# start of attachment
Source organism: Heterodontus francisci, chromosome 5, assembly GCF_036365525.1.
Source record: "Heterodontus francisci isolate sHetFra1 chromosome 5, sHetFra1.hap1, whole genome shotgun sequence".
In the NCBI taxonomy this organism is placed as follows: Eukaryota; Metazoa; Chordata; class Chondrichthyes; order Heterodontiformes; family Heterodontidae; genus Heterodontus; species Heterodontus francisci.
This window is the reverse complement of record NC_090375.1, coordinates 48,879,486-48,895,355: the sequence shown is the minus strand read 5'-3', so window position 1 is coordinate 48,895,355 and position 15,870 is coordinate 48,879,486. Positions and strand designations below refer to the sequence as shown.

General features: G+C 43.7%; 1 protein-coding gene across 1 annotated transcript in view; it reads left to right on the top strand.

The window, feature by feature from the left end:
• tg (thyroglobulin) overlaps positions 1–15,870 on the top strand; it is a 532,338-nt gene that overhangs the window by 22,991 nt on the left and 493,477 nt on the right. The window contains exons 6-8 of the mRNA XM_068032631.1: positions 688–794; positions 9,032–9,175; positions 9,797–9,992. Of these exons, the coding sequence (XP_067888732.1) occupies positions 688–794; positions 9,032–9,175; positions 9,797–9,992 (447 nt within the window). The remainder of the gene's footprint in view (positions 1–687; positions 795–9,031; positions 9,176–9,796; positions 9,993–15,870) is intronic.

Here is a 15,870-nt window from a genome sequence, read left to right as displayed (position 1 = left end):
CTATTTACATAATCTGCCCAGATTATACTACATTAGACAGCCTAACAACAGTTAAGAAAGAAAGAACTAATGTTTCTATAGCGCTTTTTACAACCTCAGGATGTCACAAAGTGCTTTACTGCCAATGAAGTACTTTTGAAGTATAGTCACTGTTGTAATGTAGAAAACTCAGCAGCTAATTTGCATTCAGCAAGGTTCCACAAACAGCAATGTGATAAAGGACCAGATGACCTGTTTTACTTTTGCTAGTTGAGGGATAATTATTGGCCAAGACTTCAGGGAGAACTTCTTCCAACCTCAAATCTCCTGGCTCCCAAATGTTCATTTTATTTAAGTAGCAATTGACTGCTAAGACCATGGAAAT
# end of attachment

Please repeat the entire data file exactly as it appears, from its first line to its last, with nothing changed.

Source organism: Heterodontus francisci, chromosome 5, assembly GCF_036365525.1.
Source record: "Heterodontus francisci isolate sHetFra1 chromosome 5, sHetFra1.hap1, whole genome shotgun sequence".
In the NCBI taxonomy this organism is placed as follows: Eukaryota; Metazoa; Chordata; class Chondrichthyes; order Heterodontiformes; family Heterodontidae; genus Heterodontus; species Heterodontus francisci.
This window is the reverse complement of record NC_090375.1, coordinates 48,879,486-48,895,355: the sequence shown is the minus strand read 5'-3', so window position 1 is coordinate 48,895,355 and position 15,870 is coordinate 48,879,486. Positions and strand designations below refer to the sequence as shown.

General features: G+C 43.7%; 1 protein-coding gene across 1 annotated transcript in view; it reads left to right on the top strand.

The window, feature by feature from the left end:
• tg (thyroglobulin) overlaps positions 1–15,870 on the top strand; it is a 532,338-nt gene that overhangs the window by 22,991 nt on the left and 493,477 nt on the right. The window contains exons 6-8 of the mRNA XM_068032631.1: positions 688–794; positions 9,032–9,175; positions 9,797–9,992. Of these exons, the coding sequence (XP_067888732.1) occupies positions 688–794; positions 9,032–9,175; positions 9,797–9,992 (447 nt within the window). The remainder of the gene's footprint in view (positions 1–687; positions 795–9,031; positions 9,176–9,796; positions 9,993–15,870) is intronic.

Here is a 15,870-nt window from a genome sequence, read left to right as displayed (position 1 = left end):
CTATTTACATAATCTGCCCAGATTATACTACATTAGACAGCCTAACAACAGTTAAGAAAGAAAGAACTAATGTTTCTATAGCGCTTTTTACAACCTCAGGATGTCACAAAGTGCTTTACTGCCAATGAAGTACTTTTGAAGTATAGTCACTGTTGTAATGTAGAAAACTCAGCAGCTAATTTGCATTCAGCAAGGTTCCACAAACAGCAATGTGATAAAGGACCAGATGACCTGTTTTACTTTTGCTAGTTGAGGGATAATTATTGGCCAAGACTTCAGGGAGAACTTCTTCCAACCTCAAATCTCCTGGCTCCCAAATGTTCATTTTATTTAAGTAGCAATTGACTGCTAAGACCATGGAAAT